BOB ABERNETHEY: When may a lawyer reveal what a client tells him in confidence? The American Bar Association recently made the rule less restrictive. It permits — but does not require — lawyers to disclose confidences to prevent, quote, “reasonably certain death or substantial bodily harm.” It remains a gray area, and attorneys who obey the confidentiality rule sometimes do so at the expense of innocent people. Lucky Severson reports
LUCKY SEVERSON: Henry Drake has a lot to think about. He’s lost his family and 12 years of his life sitting on Georgia’s death row.
(to Drake): When you were on death row, you are there to be killed?
MR. HENRY DRAKE: Yes sir.
SEVERSON: Do you think about that every day?
MR. DRAKE: Every day.
SEVERSON: What do you think?
MR. DRAKE: All day long, when the door opens, you’re going to die, that’s it.
SEVERSON: But Henry Drake was innocent, a victim, ultimately, of what the legal profession calls “legal ethics.” Twelve years on death row, even though the attorney for the man who accused him knew Henry was not guilty. The attorney was simply obeying the confidentiality rule within the code of legal ethics.
An expert on the subject, New York University Law School Vice Dean Stephen Gillers. He says if a client knows his confidentiality is protected, he’ll be more inclined to tell everything, and his attorney can do a better job.
DEAN STEPHEN GILLERS (New York University Law School): The confidentiality rule really says to the client, look, I am here to serve you and I am going to protect your secrets, you can tell me whatever you want.
SEVERSON: The crime Henry Drake was accused of committing occurred at this tiny Colbert, Georgia barbershop in December 1975. Here’s what we know: William “Pops” Campbell dropped by for a haircut, claimed he got a bad one, and then beat the 76-year-old barber, Mr. Eberhart, to death with a claw hammer. Campbell walked away with $400 in cash. When he was caught, he told police it was his friend Henry Drake who committed the murder. Both men were charged with the murder, and both convicted.
Campbell’s public defender was Pat Beall.
MR. PAT BEALL (Public Defender): My response at the time was that I had a client who was in a pickle, … “Pops” Campbell. Henry Drake was never my client.
SEVERSON: William “Pops” Campbell and Henry Drake ended up here, in what is called, oddly enough, “The Diagnostic and Classification Prison,” which also houses Georgia’s death row. Inside, Campbell told Drake he had signed an affidavit at the suggestion of a visiting church minister admitting that he had lied.
SEVERSON: (with Drake, reading from Campbell’s affidavit): “I was the one who killed Mr. Eberhart. Henry wasn’t even there. He didn’t have anything to do with it.”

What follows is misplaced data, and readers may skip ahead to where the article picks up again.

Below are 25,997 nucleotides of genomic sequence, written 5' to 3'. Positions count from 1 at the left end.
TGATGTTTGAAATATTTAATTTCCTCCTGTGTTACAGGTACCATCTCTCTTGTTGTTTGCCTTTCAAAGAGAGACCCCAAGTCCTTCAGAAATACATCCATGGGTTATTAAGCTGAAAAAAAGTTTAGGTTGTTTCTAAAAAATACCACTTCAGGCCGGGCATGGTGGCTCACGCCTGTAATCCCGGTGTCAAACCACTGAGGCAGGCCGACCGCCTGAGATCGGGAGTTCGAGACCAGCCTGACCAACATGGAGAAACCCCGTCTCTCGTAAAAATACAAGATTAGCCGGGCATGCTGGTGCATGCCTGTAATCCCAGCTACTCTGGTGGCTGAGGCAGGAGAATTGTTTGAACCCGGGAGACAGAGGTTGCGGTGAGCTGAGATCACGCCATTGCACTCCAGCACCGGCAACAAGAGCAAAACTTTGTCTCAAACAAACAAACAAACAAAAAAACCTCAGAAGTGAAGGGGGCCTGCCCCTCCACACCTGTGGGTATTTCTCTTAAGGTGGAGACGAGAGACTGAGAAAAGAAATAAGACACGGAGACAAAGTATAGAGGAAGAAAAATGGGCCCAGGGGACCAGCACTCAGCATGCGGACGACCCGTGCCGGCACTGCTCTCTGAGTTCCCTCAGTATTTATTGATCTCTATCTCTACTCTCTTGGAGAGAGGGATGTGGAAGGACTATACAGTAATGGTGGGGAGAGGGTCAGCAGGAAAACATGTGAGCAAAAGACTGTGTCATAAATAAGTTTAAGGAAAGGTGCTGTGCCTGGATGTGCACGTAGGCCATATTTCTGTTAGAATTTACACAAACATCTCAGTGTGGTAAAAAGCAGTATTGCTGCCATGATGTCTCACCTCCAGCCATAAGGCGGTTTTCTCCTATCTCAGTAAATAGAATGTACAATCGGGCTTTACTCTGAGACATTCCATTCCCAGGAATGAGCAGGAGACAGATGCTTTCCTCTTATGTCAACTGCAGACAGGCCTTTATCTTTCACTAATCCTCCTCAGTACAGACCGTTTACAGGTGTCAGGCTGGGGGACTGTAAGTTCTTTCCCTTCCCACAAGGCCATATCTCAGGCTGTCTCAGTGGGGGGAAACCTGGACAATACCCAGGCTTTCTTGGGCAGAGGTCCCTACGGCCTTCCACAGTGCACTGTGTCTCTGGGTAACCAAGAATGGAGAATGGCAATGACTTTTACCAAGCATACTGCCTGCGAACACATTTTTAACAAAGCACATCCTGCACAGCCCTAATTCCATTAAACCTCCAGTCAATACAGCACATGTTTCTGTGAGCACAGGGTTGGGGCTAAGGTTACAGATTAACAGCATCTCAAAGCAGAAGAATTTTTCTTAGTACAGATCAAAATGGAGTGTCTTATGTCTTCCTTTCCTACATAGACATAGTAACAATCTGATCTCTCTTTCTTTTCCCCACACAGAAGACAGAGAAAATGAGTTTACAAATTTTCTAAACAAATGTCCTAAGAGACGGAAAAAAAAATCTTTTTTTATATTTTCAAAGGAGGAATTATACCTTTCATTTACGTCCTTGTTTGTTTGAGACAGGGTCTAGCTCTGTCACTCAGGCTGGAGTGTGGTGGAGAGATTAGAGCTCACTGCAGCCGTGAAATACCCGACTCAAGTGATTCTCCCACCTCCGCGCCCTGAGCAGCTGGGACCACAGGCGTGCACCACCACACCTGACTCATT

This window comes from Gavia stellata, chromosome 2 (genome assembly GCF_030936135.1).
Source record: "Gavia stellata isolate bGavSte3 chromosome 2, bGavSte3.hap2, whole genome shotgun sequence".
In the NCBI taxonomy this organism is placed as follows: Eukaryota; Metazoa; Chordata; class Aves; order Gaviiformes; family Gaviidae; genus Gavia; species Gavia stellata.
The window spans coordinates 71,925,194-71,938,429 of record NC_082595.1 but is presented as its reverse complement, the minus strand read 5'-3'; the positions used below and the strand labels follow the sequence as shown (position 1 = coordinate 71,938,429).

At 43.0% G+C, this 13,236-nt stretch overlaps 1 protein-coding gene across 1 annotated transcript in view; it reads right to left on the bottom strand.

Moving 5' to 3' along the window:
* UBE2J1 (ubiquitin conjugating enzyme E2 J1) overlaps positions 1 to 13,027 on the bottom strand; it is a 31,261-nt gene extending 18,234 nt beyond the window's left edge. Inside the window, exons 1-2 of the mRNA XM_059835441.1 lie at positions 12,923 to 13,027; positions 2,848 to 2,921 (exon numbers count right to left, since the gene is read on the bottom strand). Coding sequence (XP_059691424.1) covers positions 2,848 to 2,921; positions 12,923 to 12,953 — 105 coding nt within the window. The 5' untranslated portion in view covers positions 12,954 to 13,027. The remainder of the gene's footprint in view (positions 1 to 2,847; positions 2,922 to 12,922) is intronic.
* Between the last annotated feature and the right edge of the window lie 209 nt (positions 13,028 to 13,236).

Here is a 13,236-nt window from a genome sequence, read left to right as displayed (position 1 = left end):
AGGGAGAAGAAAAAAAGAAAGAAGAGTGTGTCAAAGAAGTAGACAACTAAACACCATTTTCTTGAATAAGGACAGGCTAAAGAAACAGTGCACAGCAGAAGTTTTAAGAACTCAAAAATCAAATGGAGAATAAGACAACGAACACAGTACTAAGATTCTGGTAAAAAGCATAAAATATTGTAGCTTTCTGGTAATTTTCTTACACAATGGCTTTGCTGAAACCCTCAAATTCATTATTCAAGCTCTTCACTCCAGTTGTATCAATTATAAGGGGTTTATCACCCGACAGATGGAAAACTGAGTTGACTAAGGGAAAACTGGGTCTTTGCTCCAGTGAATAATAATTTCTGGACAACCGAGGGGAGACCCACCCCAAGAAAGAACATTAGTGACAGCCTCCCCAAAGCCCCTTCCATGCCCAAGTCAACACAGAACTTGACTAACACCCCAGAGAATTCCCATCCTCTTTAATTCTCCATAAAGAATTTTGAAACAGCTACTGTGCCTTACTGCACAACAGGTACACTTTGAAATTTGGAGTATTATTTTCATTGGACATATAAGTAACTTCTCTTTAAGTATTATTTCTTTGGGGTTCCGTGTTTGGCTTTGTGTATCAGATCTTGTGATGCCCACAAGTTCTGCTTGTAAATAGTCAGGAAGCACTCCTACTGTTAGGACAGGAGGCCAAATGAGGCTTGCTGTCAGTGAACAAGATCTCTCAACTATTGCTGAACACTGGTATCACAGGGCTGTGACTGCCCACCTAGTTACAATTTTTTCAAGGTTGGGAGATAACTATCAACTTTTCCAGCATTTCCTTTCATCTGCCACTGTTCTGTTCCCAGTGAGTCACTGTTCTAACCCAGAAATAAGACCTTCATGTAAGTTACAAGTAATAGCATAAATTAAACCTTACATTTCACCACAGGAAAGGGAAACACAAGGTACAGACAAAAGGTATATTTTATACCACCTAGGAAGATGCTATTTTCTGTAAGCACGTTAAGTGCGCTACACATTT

Attorney Pat Beall knew Henry Drake was innocent, but felt obligated to keep it secret while he pursued an appeal to get his client, William Campbell’s, sentence reduced.
MR. BEALL: I told Campbell, if you want to stay off death row, his best bet would be to be quiet about that issue.
SEVERSON (to Beall): It seems inconceivable that you could get a guilty man off and let an innocent man pay for it with his life.
MR. BEALL: I had my job. My job was to be “Pops” Campbell’s attorney, to do the best that I could do for “Pops.”
SEVERSON: Beall says he consulted his minister and the state bar about his dilemma. His minister was neutral.
MR. BEALL: The state bar said essentially that my highest duty was to my client.
SEVERSON: Did you sleep better after that?
MR. BEALL: Yeah, I did.
SEVERSON: Mary Wilkes was fresh out of law school when her law firm defended Henry Drake, pro bono.
MARY WILKES (Lawyer): Pat is a very decent person and a very fine attorney and clearly his interest was doing what he thought was the right thing to do. At the same time, I felt somewhat frustrated that in my mind, you’ve got an innocent man, you can’t stand in the way of him getting a new trial, and how can you not even think about releasing this information?
SEVERSON: For the average American who might be befuddled or outraged at the ethics of this case, consider this: what Pat Beall did was required by state court rules in nearly every American jurisdiction.
DEAN GILLERS: Today, the lawyer whose client has confessed to a murder for which an innocent person is on death row could not reveal that fact to the authorities.
SEVERSON: It wasn’t until William Campbell died, permanently ending his appeals process — it wasn’t until then that Pat Beall felt he had fulfilled his attorney-client obligation and was willing to testify on Henry Drake’s behalf — to get him out of here finally.
MR. BEALL: I felt no qualms after Campbell passed away to go to trial and testify on Henry Drake’s behalf as his witness.
SEVERSON: Did you feel good about it?
MR. BEALL: Just doing my job.
SEVERSON: The American Bar Association offers video seminars of actors portraying attorneys dealing with ethical situations, but the public gets its impressions about lawyering from prime-time TV.
Footage from ABC program THE PRACTICE: He’s going to kill again. That’s not something to mention in your closing. Not even something we should think about.